From affordable options to see-through caskets, funeral directors gather in Baltimore to browse, shop and grow their profession – Baltimore Sun


Among vendors offering caskets, urns and other tools of the trade at the Baltimore Convention Center, Sam Sieber enthusiastically described how, through a scientific process, heated water can rapidly decompose a human body.

Sieber, vice president of research at Bio-Response Solutions, was one of many people this week at the National Funeral Directors Association convention to discuss industry developments, products and trends.

For a large segment of the population, talking about death can be morbid, dark or unsettling. But convention attendees view “death care” as a necessary and noble business, passion, and profession.

“You have to have a calling for it,” said Dorota Marshall, owner of Maryland Cremation Services. “It’s not a job. It is a vocation.

During the four-day convention that ended on Wednesday, 5,500 attendees were able to visit 375 vendors. Many offered traditional wares: There were several hearses inside the convention hall, various types of coffins and burial vaults, as well as urns and memorial keepsakes.

But some services were more modern.

Cremation, as an alternative to burial, has become more popular in recent decades. Indiana-based Bio-Response Solutions offers “aquamation,” which it describes as “an eco-friendly alternative to flame cremation.” Sieber explained how, using alkaline hydrolysis technology, a body can essentially be incinerated using water.

Aquamation, which gained traction after Anglican Bishop Desmond Tutu of South Africa requested it as part of his burial before he died last year, turns a body into a flameless remains. A cremation retort – or chamber – can reach temperatures of up to 1,800 degrees, while aquamation requires only 200 or 300 degrees of heat in the vessel. Through a process that accelerates decomposition, water rushes over the body.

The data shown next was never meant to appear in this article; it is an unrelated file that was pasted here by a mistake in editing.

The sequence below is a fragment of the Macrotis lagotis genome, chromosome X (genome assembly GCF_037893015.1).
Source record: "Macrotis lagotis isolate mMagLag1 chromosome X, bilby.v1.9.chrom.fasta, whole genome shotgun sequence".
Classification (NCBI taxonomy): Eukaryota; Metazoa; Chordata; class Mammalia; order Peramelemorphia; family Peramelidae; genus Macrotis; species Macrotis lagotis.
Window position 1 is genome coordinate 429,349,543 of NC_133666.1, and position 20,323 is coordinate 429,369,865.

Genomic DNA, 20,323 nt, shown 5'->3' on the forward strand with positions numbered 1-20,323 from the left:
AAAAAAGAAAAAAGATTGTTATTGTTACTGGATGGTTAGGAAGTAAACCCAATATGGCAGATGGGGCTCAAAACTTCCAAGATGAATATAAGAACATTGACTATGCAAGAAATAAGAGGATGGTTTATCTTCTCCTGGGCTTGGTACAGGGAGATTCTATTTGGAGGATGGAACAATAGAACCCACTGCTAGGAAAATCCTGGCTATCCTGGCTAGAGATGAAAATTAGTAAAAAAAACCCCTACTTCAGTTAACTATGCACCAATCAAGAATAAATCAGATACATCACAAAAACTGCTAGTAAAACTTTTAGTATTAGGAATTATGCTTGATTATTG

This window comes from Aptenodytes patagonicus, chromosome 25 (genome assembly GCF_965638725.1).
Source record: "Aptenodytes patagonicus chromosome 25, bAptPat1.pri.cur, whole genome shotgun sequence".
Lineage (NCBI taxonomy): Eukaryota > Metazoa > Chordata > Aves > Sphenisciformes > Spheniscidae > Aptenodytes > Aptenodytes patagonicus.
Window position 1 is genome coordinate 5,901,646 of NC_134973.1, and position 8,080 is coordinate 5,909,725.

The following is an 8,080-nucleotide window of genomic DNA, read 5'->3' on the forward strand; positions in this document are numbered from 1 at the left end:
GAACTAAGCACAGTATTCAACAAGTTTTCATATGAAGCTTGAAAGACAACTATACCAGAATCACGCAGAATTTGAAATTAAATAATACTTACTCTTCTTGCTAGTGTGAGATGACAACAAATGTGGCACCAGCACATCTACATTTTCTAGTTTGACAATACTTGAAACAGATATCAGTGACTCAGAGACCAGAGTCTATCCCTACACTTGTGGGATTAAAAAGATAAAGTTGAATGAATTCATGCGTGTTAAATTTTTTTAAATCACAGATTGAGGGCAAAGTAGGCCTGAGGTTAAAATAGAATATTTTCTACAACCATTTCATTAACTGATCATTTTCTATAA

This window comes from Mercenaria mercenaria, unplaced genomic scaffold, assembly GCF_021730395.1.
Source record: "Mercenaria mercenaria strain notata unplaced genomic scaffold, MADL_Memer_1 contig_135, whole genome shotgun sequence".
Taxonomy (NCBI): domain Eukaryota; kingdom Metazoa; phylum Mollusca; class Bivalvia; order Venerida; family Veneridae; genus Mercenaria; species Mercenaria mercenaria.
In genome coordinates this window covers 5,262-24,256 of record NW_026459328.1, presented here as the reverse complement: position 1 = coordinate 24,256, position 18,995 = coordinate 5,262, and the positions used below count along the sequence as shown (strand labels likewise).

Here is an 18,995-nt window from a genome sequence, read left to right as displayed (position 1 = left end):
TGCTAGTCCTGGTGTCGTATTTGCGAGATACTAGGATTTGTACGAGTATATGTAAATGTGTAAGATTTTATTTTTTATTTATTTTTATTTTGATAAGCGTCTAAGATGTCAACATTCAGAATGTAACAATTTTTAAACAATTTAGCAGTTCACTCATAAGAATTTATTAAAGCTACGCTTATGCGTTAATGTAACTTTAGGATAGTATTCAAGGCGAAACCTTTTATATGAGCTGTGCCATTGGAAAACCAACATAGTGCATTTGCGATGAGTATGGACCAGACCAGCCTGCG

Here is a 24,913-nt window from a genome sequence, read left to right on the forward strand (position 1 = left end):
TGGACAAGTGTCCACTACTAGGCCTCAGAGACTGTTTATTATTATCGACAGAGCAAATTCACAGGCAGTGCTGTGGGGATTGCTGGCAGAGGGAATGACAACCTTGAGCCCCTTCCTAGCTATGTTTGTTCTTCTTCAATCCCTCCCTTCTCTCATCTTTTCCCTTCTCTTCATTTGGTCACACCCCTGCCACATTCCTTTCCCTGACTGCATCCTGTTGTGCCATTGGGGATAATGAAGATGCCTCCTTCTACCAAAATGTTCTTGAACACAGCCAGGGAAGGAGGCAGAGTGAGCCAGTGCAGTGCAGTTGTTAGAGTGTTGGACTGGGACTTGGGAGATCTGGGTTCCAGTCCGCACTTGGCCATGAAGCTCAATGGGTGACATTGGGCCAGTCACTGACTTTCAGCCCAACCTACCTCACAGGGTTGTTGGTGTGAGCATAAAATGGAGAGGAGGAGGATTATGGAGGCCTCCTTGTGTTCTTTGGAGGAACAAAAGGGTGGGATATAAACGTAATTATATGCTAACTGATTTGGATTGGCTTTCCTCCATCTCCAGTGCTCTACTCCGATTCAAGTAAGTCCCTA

“Instead of 50 years of it happening in the ground,” Sieber said, “we do it in six hours.”

Once someone is cremated, some loved ones don’t know what to do with the “creams” – an industry term for cremated remains. Parting Stone, a New Mexico company, offers to turn the ashes into small stones.

“Each person produces between 40 and 60 stones,” said Alexandra Jo, Director of Outreach and Education for Parting Stone.

Such talk was common and casual at the convention. On the same floor as the typical convention exhibits – people in flower costumes promoting a tech company, a social media group advertising in vibrant colors – were examples of cremated remains and animal bones.

Alexandra Jo of Parting Stone in Santa Fe, New Mexico, handles solidified ashes that are marketed as an alternative form of leftovers.

For the average person, the idea of ​​death and what happens after is uninviting at best. That’s how Jack Mitchell’s friends felt when he was a high school student in the Baltimore area in the late 1980s.

“I was definitely blown away by some of my classmates, especially the younger ones,” he said. “They’re like, ‘Oh, this is really morbid. Are you going to do this? Are you going to drive a hearse?’